© 2018 Vero Beach 32963 Media LLC. All rights reserved.

2 Vero Beach 32963 / January 11, 2018 Your Vero Beach Newsweekly ™


Crisis intervention utilize skills of compassion, patience, When hotel staff contacted police, fectuating an arrest. She went willingly
CONTINUED FROM PAGE 1 communication and collaboration to Roberts and Russell were able to lo- and even ended up calling the police
de-escalate and resolve an incident. cate the woman’s therapist, who went “nice guys,” he said.
and getting help for a mentally un- to the hotel with a family friend. It
stable island resident. A 53-year-old woman who is a sea- turned out the woman was manic bi- Weeks later, Vero Beach Police were
sonal resident of the Moorings was polar and off her medication. called to Quail Valley Club where the
Sergeant Chris Roberts and Officer staying at the Costa d’Este Beach Re- woman was again acting disturbed.
Russell Laconic were recognized at the sort and Spa when she began acting She was suspicious of the police A second Baker Act was instituted,
Indian River County Courthouse for irrationally, Vero Beach Police Chief when they approached her but the which hopefully got her the help she
outstanding implementation of Crisis David Currey told the group. two officers used their Crisis Interven- needs, Currey said.
Intervention Training during a gather- tion Training to calm her down, work-
ing of the Mental Health Court Team. Over a two-day period, the woman, ing in collaboration with the therapist, Florida’s Baker Act allows judges,
who was confused and complaining, Currey said. law enforcement, physicians and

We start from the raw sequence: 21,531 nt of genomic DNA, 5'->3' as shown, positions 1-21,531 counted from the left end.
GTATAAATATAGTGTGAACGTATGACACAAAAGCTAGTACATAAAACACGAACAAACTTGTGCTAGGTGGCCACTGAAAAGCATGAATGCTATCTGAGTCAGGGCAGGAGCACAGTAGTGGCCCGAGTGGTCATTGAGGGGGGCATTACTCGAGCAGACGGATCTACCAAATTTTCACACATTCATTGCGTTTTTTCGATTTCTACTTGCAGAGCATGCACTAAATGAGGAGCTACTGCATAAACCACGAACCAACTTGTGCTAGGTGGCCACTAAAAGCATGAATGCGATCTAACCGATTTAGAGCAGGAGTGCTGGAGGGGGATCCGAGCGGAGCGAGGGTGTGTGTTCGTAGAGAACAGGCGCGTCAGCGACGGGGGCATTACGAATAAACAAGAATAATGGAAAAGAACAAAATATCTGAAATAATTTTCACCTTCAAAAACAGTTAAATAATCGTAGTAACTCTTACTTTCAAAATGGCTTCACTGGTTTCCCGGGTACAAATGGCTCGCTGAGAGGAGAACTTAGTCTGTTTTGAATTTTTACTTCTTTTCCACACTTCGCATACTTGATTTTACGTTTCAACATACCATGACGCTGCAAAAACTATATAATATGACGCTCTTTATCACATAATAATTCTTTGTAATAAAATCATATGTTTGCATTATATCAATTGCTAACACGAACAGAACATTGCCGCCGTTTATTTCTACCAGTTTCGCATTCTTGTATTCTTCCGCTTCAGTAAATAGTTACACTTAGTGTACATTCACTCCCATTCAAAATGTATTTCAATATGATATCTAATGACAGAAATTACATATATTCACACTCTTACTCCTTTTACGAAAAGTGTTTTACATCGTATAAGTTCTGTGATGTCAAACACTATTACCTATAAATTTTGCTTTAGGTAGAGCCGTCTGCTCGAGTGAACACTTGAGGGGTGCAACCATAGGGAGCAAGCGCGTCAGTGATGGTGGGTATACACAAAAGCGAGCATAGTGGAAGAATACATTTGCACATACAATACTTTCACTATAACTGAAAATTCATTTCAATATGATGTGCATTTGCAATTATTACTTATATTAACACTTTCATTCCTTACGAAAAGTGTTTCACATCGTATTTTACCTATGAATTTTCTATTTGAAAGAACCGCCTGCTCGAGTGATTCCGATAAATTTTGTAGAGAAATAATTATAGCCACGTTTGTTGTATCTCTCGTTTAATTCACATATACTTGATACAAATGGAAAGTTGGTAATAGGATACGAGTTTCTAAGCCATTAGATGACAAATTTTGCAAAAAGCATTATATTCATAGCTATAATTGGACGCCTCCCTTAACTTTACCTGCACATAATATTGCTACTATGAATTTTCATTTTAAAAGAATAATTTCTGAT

CIT allows police to better respond went into the hot tub naked, bizarrely mental health professionals to invol-
to calls involving people with mental recited nursing rhymes and tried to Once the situation was under con- untary commit someone for up to 72
illness. It challenges officers to rethink trade pebbles collected from outside trol, they instituted the Baker Act, hours for mental health assessment
traditional law-enforcement tactics and for a toothbrush. She was pacing back taking the woman into custody for a if they are unstable and a danger to
and forth. mental health assessment without ef- themselves or others.

The officers’ work prompted acco-
lades from the hotel management, the
woman’s psychotherapist and people
at the island club. The general man-
ger of Costa d’Este Beach Resort and
Spa wrote to say the officers’ patience
and compassion was “amazing,” some-
thing he had never before witnessed in
his long career in hospitality, according
to a letter read by the chief at the court-

The psychotherapist wrote to say she
was proud to live in a town where the
police “respect the needs of the men-
tally ill.” Quail Valley also commented
on a third officer’s professionalism.

Law enforcement made a commit-
ment to Crisis Intervention Training
along the Treasure Coast in 2006, Cur-
rey said after the ceremony. Officers
from a host of agencies are recognized

Forty-four of the 55 sworn Vero
Beach Police officers have undergone
the training, including members of the
administration, Currey said.

It’s estimated that 1 in 5 people have
an undiagnosed mental illness that re-
quires treatment, the chief continued.
Years ago, the incidents at the hotel
and club would have likely ended in
jail, charges for disorderly conduct,
trespassing or resisting arrest.

There wouldn’t have been much
consideration of the individual’s men-
tal state or whether or not incarcera-
tion would get her the help she needs.

High recidivism rates among the
mentally ill have forced police to re-